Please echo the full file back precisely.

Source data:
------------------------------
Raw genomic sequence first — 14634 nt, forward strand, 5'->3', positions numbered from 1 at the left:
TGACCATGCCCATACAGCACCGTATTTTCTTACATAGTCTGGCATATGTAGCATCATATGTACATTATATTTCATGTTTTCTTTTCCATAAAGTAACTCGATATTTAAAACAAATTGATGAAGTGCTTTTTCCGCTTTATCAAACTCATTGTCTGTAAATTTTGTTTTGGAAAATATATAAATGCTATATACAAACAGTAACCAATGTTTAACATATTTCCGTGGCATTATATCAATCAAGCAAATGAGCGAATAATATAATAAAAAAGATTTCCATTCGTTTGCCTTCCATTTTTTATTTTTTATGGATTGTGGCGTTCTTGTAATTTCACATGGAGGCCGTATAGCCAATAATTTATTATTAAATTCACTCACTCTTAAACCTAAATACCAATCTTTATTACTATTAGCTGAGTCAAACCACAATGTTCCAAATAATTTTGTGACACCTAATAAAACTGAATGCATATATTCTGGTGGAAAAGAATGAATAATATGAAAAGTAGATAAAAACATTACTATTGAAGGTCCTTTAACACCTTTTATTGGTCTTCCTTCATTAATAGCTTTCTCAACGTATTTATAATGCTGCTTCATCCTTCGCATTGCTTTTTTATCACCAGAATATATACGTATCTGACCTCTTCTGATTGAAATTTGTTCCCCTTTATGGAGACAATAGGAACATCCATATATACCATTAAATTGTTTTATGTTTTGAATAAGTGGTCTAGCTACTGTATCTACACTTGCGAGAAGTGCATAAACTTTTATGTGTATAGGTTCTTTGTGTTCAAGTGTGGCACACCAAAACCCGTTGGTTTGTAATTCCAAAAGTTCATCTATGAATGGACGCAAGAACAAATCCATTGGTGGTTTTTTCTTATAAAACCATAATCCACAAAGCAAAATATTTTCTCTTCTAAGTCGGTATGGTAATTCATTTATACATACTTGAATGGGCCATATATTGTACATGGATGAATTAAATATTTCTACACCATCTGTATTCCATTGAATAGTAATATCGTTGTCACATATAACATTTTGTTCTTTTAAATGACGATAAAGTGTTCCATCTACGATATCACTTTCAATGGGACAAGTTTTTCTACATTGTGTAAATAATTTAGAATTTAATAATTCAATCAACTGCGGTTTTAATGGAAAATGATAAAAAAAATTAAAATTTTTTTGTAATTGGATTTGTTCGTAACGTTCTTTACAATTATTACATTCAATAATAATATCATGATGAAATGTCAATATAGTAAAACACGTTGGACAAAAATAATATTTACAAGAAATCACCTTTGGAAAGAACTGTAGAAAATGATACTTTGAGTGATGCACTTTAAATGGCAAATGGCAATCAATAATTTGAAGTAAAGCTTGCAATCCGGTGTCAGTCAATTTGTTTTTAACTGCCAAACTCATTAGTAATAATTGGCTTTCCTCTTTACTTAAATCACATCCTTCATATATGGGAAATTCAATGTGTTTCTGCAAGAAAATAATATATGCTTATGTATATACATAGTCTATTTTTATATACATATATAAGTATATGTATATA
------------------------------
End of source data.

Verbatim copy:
Raw genomic sequence first — 14634 nt, forward strand, 5'->3', positions numbered from 1 at the left:
TGACCATGCCCATACAGCACCGTATTTTCTTACATAGTCTGGCATATGTAGCATCATATGTACATTATATTTCATGTTTTCTTTTCCATAAAGTAACTCGATATTTAAAACAAATTGATGAAGTGCTTTTTCCGCTTTATCAAACTCATTGTCTGTAAATTTTGTTTTGGAAAATATATAAATGCTATATACAAACAGTAACCAATGTTTAACATATTTCCGTGGCATTATATCAATCAAGCAAATGAGCGAATAATATAATAAAAAAGATTTCCATTCGTTTGCCTTCCATTTTTTATTTTTTATGGATTGTGGCGTTCTTGTAATTTCACATGGAGGCCGTATAGCCAATAATTTATTATTAAATTCACTCACTCTTAAACCTAAATACCAATCTTTATTACTATTAGCTGAGTCAAACCACAATGTTCCAAATAATTTTGTGACACCTAATAAAACTGAATGCATATATTCTGGTGGAAAAGAATGAATAATATGAAAAGTAGATAAAAACATTACTATTGAAGGTCCTTTAACACCTTTTATTGGTCTTCCTTCATTAATAGCTTTCTCAACGTATTTATAATGCTGCTTCATCCTTCGCATTGCTTTTTTATCACCAGAATATATACGTATCTGACCTCTTCTGATTGAAATTTGTTCCCCTTTATGGAGACAATAGGAACATCCATATATACCATTAAATTGTTTTATGTTTTGAATAAGTGGTCTAGCTACTGTATCTACACTTGCGAGAAGTGCATAAACTTTTATGTGTATAGGTTCTTTGTGTTCAAGTGTGGCACACCAAAACCCGTTGGTTTGTAATTCCAAAAGTTCATCTATGAATGGACGCAAGAACAAATCCATTGGTGGTTTTTTCTTATAAAACCATAATCCACAAAGCAAAATATTTTCTCTTCTAAGTCGGTATGGTAATTCATTTATACATACTTGAATGGGCCATATATTGTACATGGATGAATTAAATATTTCTACACCATCTGTATTCCATTGAATAGTAATATCGTTGTCACATATAACATTTTGTTCTTTTAAATGACGATAAAGTGTTCCATCTACGATATCACTTTCAATGGGACAAGTTTTTCTACATTGTGTAAATAATTTAGAATTTAATAATTCAATCAACTGCGGTTTTAATGGAAAATGATAAAAAAAATTAAAATTTTTTTGTAATTGGATTTGTTCGTAACGTTCTTTACAATTATTACATTCAATAATAATATCATGATGAAATGTCAATATAGTAAAACACGTTGGACAAAAATAATATTTACAAGAAATCACCTTTGGAAAGAACTGTAGAAAATGATACTTTGAGTGATGCACTTTAAATGGCAAATGGCAATCAATAATTTGAAGTAAAGCTTGCAATCCGGTGTCAGTCAATTTGTTTTTAACTGCCAAACTCATTAGTAATAATTGGCTTTCCTCTTTACTTAAATCACATCCTTCATATATGGGAAATTCAATGTGTTTCTGCAAGAAAATAATATATGCTTATGTATATACATAGTCTATTTTTATATACATATATAAGTATATGTATATA